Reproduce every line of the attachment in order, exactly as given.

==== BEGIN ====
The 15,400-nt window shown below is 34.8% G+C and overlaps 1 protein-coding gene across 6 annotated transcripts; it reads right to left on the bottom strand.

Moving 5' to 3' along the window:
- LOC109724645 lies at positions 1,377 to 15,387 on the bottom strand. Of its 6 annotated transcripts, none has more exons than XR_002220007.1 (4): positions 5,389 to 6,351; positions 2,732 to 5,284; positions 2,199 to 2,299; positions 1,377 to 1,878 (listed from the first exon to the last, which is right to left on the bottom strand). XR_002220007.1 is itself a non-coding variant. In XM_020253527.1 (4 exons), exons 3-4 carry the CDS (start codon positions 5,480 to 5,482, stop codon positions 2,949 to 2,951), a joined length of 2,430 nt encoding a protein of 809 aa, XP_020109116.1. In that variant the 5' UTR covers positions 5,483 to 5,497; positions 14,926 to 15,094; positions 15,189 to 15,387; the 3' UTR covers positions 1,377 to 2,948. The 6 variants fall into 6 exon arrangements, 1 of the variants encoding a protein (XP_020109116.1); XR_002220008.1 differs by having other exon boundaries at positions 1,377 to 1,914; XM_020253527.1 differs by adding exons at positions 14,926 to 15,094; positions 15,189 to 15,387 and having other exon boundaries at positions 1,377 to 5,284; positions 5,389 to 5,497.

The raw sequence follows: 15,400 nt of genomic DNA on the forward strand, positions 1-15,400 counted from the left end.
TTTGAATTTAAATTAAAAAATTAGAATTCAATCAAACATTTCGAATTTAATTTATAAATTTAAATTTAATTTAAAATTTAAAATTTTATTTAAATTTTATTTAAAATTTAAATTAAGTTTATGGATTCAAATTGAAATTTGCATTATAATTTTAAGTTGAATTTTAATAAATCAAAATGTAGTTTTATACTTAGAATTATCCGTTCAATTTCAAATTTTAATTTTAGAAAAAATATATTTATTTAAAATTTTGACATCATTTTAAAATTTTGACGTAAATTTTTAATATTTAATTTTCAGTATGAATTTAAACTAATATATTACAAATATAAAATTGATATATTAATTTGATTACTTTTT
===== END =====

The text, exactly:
The 15,400-nt window shown below is 34.8% G+C and overlaps 1 protein-coding gene across 6 annotated transcripts; it reads right to left on the bottom strand.

Moving 5' to 3' along the window:
- LOC109724645 lies at positions 1,377 to 15,387 on the bottom strand. Of its 6 annotated transcripts, none has more exons than XR_002220007.1 (4): positions 5,389 to 6,351; positions 2,732 to 5,284; positions 2,199 to 2,299; positions 1,377 to 1,878 (listed from the first exon to the last, which is right to left on the bottom strand). XR_002220007.1 is itself a non-coding variant. In XM_020253527.1 (4 exons), exons 3-4 carry the CDS (start codon positions 5,480 to 5,482, stop codon positions 2,949 to 2,951), a joined length of 2,430 nt encoding a protein of 809 aa, XP_020109116.1. In that variant the 5' UTR covers positions 5,483 to 5,497; positions 14,926 to 15,094; positions 15,189 to 15,387; the 3' UTR covers positions 1,377 to 2,948. The 6 variants fall into 6 exon arrangements, 1 of the variants encoding a protein (XP_020109116.1); XR_002220008.1 differs by having other exon boundaries at positions 1,377 to 1,914; XM_020253527.1 differs by adding exons at positions 14,926 to 15,094; positions 15,189 to 15,387 and having other exon boundaries at positions 1,377 to 5,284; positions 5,389 to 5,497.

The raw sequence follows: 15,400 nt of genomic DNA on the forward strand, positions 1-15,400 counted from the left end.
TTTGAATTTAAATTAAAAAATTAGAATTCAATCAAACATTTCGAATTTAATTTATAAATTTAAATTTAATTTAAAATTTAAAATTTTATTTAAATTTTATTTAAAATTTAAATTAAGTTTATGGATTCAAATTGAAATTTGCATTATAATTTTAAGTTGAATTTTAATAAATCAAAATGTAGTTTTATACTTAGAATTATCCGTTCAATTTCAAATTTTAATTTTAGAAAAAATATATTTATTTAAAATTTTGACATCATTTTAAAATTTTGACGTAAATTTTTAATATTTAATTTTCAGTATGAATTTAAACTAATATATTACAAATATAAAATTGATATATTAATTTGATTACTTTTT